A River Captured
The Columbia River Treaty and Catastrophic Change - Revised and Updated
About the Book
A River Captured explores the controversial history of the Columbia River Treaty and its impact on the ecosystems, Indigenous peoples, contemporary culture, cross-border politics and recent history of the Pacific Northwest.
Long lauded as a model of international co-operation, the Columbia River Treaty governs the storage and management of the waters of the upper Columbia River basin, a region rich in water resources and with a natural geography well suited to hydroelectric megaprojects. The Treaty also displaced more than 2,000 residents of over a dozen communities, flooded and destroyed archaeological sites, and upended once-healthy fisheries.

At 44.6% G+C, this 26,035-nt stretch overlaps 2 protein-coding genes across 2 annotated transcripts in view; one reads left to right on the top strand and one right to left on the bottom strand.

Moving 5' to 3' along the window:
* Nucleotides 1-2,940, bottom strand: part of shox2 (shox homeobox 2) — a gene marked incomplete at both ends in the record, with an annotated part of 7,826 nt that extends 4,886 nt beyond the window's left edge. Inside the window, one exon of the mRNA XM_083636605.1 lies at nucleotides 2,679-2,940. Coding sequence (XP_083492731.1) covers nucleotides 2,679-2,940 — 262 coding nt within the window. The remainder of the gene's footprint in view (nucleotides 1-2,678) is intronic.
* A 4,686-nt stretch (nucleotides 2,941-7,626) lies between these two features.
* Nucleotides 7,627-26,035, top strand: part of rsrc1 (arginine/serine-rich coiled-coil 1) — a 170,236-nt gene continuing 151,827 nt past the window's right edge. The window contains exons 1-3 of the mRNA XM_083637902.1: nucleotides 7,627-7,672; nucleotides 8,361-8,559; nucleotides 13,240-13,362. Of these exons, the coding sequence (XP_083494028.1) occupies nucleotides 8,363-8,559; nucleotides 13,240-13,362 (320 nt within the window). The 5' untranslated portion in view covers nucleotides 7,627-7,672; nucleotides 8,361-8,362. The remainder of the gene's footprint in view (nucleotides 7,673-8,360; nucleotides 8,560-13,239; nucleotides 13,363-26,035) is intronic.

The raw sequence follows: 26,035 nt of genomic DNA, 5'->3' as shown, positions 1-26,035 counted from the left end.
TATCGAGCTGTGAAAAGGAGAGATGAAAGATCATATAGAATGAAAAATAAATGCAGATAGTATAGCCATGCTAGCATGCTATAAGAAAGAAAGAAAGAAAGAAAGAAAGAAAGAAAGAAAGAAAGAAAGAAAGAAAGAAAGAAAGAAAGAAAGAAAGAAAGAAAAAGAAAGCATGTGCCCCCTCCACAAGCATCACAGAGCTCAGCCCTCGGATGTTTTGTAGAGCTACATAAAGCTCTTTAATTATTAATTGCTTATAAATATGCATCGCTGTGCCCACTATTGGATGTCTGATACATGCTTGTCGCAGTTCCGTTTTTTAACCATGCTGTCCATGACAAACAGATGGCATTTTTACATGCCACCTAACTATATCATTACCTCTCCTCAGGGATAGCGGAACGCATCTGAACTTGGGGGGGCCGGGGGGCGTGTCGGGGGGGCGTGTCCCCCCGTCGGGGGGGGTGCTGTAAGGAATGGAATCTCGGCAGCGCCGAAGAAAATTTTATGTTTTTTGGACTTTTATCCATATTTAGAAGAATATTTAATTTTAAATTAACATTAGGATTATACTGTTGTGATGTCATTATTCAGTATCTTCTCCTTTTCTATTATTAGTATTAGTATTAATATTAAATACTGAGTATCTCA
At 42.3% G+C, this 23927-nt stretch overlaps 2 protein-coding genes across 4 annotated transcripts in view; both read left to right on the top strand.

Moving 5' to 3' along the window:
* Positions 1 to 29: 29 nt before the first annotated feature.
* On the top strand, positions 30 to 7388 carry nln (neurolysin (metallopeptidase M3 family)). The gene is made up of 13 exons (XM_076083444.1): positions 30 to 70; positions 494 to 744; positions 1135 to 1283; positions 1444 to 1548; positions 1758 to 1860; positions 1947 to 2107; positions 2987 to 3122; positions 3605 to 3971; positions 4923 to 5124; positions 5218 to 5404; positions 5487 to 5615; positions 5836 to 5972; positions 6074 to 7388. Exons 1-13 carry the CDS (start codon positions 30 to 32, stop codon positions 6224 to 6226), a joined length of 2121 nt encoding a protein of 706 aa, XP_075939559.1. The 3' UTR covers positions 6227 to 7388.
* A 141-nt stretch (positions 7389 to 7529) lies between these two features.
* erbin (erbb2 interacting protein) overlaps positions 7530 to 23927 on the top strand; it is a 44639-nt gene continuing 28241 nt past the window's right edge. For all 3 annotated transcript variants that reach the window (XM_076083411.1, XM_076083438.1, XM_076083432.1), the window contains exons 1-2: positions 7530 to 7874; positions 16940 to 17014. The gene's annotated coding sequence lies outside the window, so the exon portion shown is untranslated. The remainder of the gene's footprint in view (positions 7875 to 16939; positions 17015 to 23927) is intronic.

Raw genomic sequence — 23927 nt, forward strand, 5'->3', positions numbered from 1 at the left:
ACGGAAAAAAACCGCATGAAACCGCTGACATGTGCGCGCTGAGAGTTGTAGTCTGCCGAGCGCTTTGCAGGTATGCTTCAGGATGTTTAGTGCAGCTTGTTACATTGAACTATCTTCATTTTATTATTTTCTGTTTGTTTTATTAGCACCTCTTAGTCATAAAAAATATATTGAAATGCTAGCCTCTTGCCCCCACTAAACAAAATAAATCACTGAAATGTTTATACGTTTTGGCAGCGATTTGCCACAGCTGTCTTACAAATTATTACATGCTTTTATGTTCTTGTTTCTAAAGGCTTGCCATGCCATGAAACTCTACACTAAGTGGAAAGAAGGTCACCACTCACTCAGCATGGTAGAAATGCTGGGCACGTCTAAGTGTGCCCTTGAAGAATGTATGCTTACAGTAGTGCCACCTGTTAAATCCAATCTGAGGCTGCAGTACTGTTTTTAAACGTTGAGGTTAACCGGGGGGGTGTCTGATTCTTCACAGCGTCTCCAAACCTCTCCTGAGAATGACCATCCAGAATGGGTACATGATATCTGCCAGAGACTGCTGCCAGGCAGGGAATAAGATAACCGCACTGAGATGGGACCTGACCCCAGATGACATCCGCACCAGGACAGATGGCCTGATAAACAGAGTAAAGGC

Paying special attention to First Nations history, ecology, economics, politics, and Canada–US relations, this investigative work weaves from the present day to the past and back again in an engaging and unflinching examination of how and why Canada decided to sell water storage rights to American interests.
With one of the Treaty’s provisions set to change in 2024 and termination of the treaty requiring a 10-year notice period, this updated edition of A River Captured looks at the destructive mistakes of our collective past in order to save us from an even more difficult future.
“Skillfully interweaving national and provincial politics, First Nations history, and ecology, A River Captured offers an engaging and unflinching examination of how and why Canada decided to sell water storage rights to American interests.”–A Book for All Seasons